Ron Swarthout Honored by GBA at Warm, Exuberant Luncheon
Sitting at a table for the 2014 Georgetown Business Association’s annual Leadership Luncheon at Tony and Joe’s Seafood Place at Washington Harbour, you could be forgiven if you felt a little blessed in this company of people who own or run businesses in Georgetown, in the company of fellow media types and your co-workers, in the company of local Washington political leaders.
You could see the Watergate, the Kennedy Center and the Potomac River flowing by and be pretty sure that you’re in the land of the high-powered.
But if truth be told, the luncheon was something a little better than that. It was hometown, happy and exuberant. It felt like a celebration of a community and a city all at once, and a celebration of small business entrepreneurship of the classiest kind, as embodied by the recipient of the 2014 GBA Lifetime Achievement Award Ron Swarthout of Georgetown Floorcoverings, which is celebrating its 60th anniversary.
All sorts of people were there, including representatives of the presenting sponsors Long & Foster of Georgetown, and sponsors like Friends of Hexagon, Georgetown Exxon & Georgetown Shell, The Georgetowner, and the Swarthout family, as well as GBA leaders like President Riyad Said, Vice President Janine Schoonover, Secretary Molly Quigley and Treasurer Karen Ohri, daughter of the honoree.
Some political leaders of this city were there, to honor the city, the community and Swarthout. There was a certain amount of celebratory swagger there, in the sense that there was a celebration of a booming city, a treasured, changing community that went beyond center-of-the-world braggadocio.
Muriel Bowser, the Ward 4 Councilmember and the Democratic candidate for mayor, was there, touting basically all the ways Washington was becoming a top-tier city in the eyes of the country and, yes, the world. Bowser, confident and assured, touted the city she will very likely, in the eyes of many, be running, if she can hold back two Independent challengers: at-large councilmember David Catania as well as former and long-time council member Carol Schwartz, who recently announced that she would be running.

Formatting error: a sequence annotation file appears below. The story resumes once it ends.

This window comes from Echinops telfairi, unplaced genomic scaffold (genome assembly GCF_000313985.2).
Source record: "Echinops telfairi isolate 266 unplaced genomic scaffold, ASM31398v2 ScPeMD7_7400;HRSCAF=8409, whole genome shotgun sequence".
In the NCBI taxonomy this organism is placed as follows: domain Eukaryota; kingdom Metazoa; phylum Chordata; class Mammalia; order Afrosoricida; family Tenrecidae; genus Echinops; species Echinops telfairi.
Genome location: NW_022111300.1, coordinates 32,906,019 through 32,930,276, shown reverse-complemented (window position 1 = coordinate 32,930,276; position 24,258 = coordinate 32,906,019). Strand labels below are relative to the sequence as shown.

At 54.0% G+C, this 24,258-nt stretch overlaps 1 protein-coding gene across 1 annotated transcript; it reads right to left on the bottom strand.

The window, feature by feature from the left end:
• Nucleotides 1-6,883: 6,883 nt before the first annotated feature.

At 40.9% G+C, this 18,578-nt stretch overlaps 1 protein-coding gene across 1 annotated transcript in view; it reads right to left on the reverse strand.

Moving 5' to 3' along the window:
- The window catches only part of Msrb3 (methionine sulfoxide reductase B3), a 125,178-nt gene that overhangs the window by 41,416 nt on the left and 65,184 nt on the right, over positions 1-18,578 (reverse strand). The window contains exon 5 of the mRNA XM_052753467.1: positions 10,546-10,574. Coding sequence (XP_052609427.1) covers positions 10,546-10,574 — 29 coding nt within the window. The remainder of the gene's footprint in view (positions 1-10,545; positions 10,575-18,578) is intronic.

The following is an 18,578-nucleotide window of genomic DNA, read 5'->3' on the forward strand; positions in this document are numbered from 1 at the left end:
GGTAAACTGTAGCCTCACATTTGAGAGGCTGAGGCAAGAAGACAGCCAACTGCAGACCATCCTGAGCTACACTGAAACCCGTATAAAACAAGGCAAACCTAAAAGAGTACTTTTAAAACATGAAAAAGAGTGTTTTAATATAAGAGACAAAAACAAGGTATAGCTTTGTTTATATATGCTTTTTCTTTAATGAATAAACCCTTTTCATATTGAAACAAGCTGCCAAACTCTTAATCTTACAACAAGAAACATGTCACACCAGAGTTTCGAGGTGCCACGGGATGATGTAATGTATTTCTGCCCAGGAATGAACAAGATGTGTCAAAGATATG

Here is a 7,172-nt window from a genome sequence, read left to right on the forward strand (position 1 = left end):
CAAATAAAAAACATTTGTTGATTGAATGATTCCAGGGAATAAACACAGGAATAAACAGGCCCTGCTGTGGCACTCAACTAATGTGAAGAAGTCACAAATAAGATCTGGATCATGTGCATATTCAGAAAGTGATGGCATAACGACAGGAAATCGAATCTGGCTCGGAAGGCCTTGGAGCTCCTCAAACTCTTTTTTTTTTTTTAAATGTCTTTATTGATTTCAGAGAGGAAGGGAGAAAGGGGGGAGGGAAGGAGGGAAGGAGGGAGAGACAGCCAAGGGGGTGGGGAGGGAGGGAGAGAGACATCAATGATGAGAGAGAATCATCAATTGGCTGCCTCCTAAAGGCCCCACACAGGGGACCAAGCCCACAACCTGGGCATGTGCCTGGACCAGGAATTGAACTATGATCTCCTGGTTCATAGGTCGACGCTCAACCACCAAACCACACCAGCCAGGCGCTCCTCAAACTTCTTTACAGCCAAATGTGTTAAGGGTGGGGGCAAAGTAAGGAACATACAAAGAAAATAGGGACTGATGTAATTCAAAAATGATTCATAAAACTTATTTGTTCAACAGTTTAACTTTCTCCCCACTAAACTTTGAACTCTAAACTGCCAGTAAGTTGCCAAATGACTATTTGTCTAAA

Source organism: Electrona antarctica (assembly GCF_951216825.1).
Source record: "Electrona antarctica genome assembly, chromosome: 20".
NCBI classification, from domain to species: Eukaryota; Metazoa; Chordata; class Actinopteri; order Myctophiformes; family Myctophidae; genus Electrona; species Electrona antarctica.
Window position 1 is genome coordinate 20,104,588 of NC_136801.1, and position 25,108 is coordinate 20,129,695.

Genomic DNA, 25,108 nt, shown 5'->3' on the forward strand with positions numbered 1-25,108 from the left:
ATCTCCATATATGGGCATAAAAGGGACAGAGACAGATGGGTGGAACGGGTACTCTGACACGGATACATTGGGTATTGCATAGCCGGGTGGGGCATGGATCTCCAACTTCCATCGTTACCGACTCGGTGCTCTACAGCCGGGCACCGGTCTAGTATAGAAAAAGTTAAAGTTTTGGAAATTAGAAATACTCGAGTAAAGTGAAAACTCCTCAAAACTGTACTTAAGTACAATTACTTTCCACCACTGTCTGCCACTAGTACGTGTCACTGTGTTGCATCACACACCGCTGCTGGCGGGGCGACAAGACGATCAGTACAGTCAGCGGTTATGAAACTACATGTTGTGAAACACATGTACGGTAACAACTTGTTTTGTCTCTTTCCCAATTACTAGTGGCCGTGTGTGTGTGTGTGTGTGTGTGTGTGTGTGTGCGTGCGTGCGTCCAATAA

Politics may have been a table-talk subject, but it wasn’t all that evident on the dais, where Bowser talked about Washington’s status as a go-to city for new residents, millennials, businesses and developers. “We are leaders in new construction, in fittest residents, in entrepreneurship, in visitors and as a vacation destination, in college graduates and as a technology hot spot,” Bowser said
Ward 2 Councilmember Jack Evans, one of the candidates whom Bowser defeated in the Democratic primary, recalled Georgetown and the city when things weren’t quite so economically sunny. “We had manholes blowing up,” he recalled. “You’d be walking down the street, and boom. Look where we are now.”
Yet both Bowser and Evans along with others were there to honor Swarthout, who was the very model of the kind of businessman who isn’t into bragging, beating his chest or taking all the credit. He succeeded his father, and his daughter, Karen bought the business in which he is still daily involved. “This was and is a family business all along,” he said. “It’s not I like I did this myself,” he said. “I had a lot of help. The people who worked here, steady as you go. The family, the community that made us welcome. And the residents here. Our customers, most important of all. Business serve their customers, and our customers are here. It’s like people say, it’s not about you."
“It’s about helping people,” Swarthout told us earlier during a Georgetowner interview. “It’s about being proud of how you do the work and gaining people’s trust.”
You see the idea of community in his words and at the GBA leadership luncheon we attended, the community we work and live in, part of a great city to be sure. But you see the connections by looking at Swarthout at the Swarthout family table: wife, children, grandchildren and one great grandchild, by last count. You see the connections, reaching out into the village to include customers, the K Street location, the bridge overhead, and you hear the voices of the political leaders who in the best of times help create economic change, which means social and cultural change, which means the identity of a city.
You could find it all at a lunch: hot summer day, surf and turf on the plate with Key lime pie, gossip and news murmurs around the tables. You saw the accomplishments of change and the intimacy of people working together, the human parts interacting.